While the Kadambas were ruling in the west of the District, the Gangas were established in the east. The story of their rise is recorded in inscriptions at Humcha and near Shimoga. In the fourth century the Ganga king married the Kadamba king's sister. In the fifth century the Chalukyas from the north had subdued the whole of Kuntala, and made Vatapi (Badami in Bijapur District) their capital. They profess to have subjected the Kadambas in the sixth century.

In the seventh century they separated into two families, of whom the Western Chalukyas continued to rule from Badami. Shimoga District was formed into the Banavase 'twelve thousand' 1 province, with its seat of government at Belgami (Shikarpur tahtk). But in the eighth century they were overcome by the Rashtrakutas, and did not regain supremacy for 200 years. The Rashtrakutas had their capital at Manya- kheta (Malkhed in the Nizam's Dominions). They first seized and imprisoned the Ganga king, appointing their own viceroys to govern his territories. But eventually they reinstated him and entered into alliance with the Gangas. Intermarriages now took place between the two families ; and in the tenth century, in return for their help in defeating the Cholas, the Banavase 'twelve thousand' and other provinces were again added to the Ganga kingdom by the Rashtra- kutas. Meanwhile, in the seventh or eighth century, a Jain principality was established at Pomburchchha or Hombucha (Humcha) by Jina- datta, a prince of the Ugra family and Solar race from Muttra. His line assumed the name of Santara; and, bringing under their control all the country as far as Kalasa (Kadur District), they descended the Ghats to Sisila or Sisukali, and finally established their capital at Karkala (South Kanara), appointing lieutenants at Barkur, Bangadi, Mudu-Bidare, and Mulki. The territories thus acquired yielded a revenue of 9 lakhs of pagodas above and 9 lakhs below the Ghats. In course of time the kings became Lingayats, and under the name of Bhairarasa Wodeyars continued in power down to the sixteenth century, being subordinate in turn to the Chalukyas, Hoysalas, and Vijayanagar, till their territories were subdued by the Keladi chiefs.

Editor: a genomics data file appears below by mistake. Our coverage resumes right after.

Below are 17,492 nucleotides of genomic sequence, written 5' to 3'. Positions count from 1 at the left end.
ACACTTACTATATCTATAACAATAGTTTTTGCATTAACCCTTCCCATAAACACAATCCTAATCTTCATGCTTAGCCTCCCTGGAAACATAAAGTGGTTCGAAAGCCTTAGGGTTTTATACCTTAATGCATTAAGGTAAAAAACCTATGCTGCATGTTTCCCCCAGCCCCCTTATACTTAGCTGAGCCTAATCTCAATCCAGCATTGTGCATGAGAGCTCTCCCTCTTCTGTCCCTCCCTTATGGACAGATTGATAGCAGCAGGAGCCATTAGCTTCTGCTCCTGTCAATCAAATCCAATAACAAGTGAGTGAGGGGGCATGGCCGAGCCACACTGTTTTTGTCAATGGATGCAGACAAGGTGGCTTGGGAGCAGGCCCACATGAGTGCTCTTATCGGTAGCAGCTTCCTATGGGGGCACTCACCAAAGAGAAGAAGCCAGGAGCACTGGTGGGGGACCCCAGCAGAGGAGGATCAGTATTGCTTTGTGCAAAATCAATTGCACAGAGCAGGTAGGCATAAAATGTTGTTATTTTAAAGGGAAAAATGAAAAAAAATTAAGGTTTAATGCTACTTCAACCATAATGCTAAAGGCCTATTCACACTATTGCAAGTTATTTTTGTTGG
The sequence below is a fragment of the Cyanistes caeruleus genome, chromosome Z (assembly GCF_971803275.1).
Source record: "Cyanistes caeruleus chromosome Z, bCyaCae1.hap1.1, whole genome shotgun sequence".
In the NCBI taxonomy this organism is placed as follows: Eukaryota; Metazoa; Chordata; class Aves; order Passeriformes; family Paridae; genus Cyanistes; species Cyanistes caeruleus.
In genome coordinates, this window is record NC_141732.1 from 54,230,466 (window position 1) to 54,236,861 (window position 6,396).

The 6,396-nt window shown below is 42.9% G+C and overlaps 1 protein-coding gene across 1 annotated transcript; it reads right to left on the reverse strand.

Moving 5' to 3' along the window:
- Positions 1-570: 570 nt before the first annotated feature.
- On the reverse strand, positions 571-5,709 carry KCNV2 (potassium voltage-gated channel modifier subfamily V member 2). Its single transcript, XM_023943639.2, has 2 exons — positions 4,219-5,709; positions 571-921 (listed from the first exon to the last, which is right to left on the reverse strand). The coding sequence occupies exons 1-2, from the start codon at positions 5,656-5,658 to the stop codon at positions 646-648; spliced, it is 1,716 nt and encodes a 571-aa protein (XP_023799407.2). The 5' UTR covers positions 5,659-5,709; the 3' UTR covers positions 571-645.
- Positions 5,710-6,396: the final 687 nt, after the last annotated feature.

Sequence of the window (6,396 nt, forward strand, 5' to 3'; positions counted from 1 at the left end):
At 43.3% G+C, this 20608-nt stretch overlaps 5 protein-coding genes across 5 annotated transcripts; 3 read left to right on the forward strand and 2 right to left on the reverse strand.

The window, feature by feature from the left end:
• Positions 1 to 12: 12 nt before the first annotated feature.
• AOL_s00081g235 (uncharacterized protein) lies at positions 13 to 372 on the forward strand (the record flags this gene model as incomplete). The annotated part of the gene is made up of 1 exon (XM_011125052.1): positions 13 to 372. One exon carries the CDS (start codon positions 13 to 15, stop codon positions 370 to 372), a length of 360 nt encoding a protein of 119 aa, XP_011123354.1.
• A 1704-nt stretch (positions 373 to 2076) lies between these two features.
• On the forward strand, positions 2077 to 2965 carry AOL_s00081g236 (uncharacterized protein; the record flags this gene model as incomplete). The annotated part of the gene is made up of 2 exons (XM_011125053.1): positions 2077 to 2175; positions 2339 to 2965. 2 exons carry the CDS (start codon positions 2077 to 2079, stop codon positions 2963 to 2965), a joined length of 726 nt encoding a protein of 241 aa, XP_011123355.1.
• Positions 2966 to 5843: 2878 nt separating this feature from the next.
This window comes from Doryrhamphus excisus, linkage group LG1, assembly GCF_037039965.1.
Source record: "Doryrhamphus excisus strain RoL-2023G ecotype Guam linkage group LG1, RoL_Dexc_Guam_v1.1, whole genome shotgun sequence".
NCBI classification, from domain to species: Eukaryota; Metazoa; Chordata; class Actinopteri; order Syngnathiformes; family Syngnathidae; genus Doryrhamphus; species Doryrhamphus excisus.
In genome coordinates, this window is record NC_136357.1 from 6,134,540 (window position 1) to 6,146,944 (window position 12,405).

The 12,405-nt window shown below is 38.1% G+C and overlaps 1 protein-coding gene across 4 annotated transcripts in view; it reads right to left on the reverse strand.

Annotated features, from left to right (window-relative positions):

In 973 the Rashtrakutas were overthrown, and the Western Chalukyas regained their ascendancy. Their capital was now estab- lished at Kalyani. The Banavase ' twelve thousand ' was one of the most important provinces of their empire. But in 1155 the Chalukyas were supplanted by their minister Bijjala, of the Kalachuri family. In his reign the Lingayat religion, which prevails throughout the Kannada and Telugu countries, was founded by Basava, who was his minister, and who gave his sister to the king in marriage. But the dynasty lasted for only three generations, till 1183. By this time the Hoysalas of Dorasamudra (Halebid in Hassan District) had sub- dued the whole of Mysore, and Banavase was one of their provinces. They pushed on to the Kistna, and thus came into collision with the Seunas, or Yadavas, of Deogiri (Daulatabad). The latter made some head in the thirteenth century, and established themselves in parts of the north of the country. But in the next century, both Seunas